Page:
Friday, August 28, 2015

Closing Agent Misses $86K+ Water Lien, Leaving Recent Homebuyer Without H2O; Title Company Owner Agrees To Put Up Family Of Five In Local Motel Until Mess Is Cleared Up

In Forney, Texas, WFAA-TV Channel 8 reports:
  • A family of five is living without water inside their new home after the title company missed a huge lien against the property before they bought it. "One day without water, OK. But we're going on day four now," said Chris Smith, homeowner.

    Kaufman County Municipal Utility District No. 6 initially started new service for the Smiths, but realized a lien existed on the property, shut off their water this week and even took the meter out of the ground.

    "I said 'how much is the lien?' I'm thinking maybe a few hundred dollars, I'll pay it and try to figure it out," Smith said, recalling his visit to the water department.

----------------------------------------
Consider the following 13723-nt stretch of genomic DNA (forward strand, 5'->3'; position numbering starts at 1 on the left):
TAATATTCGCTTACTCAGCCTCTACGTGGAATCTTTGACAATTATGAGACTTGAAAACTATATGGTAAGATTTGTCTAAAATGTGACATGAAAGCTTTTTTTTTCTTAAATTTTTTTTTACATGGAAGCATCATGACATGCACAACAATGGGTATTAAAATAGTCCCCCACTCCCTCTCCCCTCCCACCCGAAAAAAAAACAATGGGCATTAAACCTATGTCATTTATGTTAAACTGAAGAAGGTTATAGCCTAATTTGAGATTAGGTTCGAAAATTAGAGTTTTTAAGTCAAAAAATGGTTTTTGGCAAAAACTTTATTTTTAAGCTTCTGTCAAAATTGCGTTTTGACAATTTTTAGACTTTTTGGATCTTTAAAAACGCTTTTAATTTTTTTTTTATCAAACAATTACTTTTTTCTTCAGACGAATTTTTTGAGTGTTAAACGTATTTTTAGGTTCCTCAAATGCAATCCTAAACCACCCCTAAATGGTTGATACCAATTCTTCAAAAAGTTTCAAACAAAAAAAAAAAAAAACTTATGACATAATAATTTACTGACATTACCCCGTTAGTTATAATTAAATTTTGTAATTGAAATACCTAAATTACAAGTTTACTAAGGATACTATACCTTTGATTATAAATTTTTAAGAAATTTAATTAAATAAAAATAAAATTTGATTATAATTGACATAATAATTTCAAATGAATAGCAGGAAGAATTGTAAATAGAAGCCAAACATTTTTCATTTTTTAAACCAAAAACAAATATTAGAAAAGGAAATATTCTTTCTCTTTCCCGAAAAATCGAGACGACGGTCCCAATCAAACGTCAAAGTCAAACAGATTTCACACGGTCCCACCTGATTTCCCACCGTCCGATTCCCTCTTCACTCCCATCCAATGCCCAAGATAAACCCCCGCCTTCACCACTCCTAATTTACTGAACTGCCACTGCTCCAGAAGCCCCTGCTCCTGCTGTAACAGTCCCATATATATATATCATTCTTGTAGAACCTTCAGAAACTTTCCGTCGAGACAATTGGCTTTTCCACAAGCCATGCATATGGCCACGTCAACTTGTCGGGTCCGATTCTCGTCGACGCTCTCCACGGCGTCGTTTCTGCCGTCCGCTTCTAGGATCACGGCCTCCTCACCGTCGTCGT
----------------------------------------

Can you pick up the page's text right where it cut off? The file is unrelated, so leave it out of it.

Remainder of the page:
The amount is astounding. "$86,000? That can't be right," said Rossana Smith, Chris's wife. "It seems so impossible." The lien is for $86,438.62 – much of it is late fees and penalties over the last three years from the previous owners.

    The home was a foreclosure. The Smiths bought it at auction this summer. But the biggest question remains for the title company.

    Heartland Title in Southlake did the title work for the transaction. The lien was filed in June. The Smith's closed in August. How did Heartland Title miss that?

    Matthew Farris, the CEO of Heartland Title, would not interview with News 8 for this story. But he said he is still looking into what went wrong. Farris also called that $86,000 lien by the utility company excessive and said he asked the utility to resume service during his internal investigation.

    Farris also agreed to put the Smith family up in a local motel until everything gets worked out.

    Chris uses a five-gallon bucket and a neighbor's hose to get water across the street to his house. "We really try to use paper plates, cups and stuff so we don't have to do this," said Rossana as she scooped out water to wash dishes.

    They use the buckets to fill up toilets and empty Ozarka bottles are everywhere.

    The Smiths paid $1,324 for a title insurance policy to protect them against just such a scenario. But they're still awaiting it to pay off so they can settle in.

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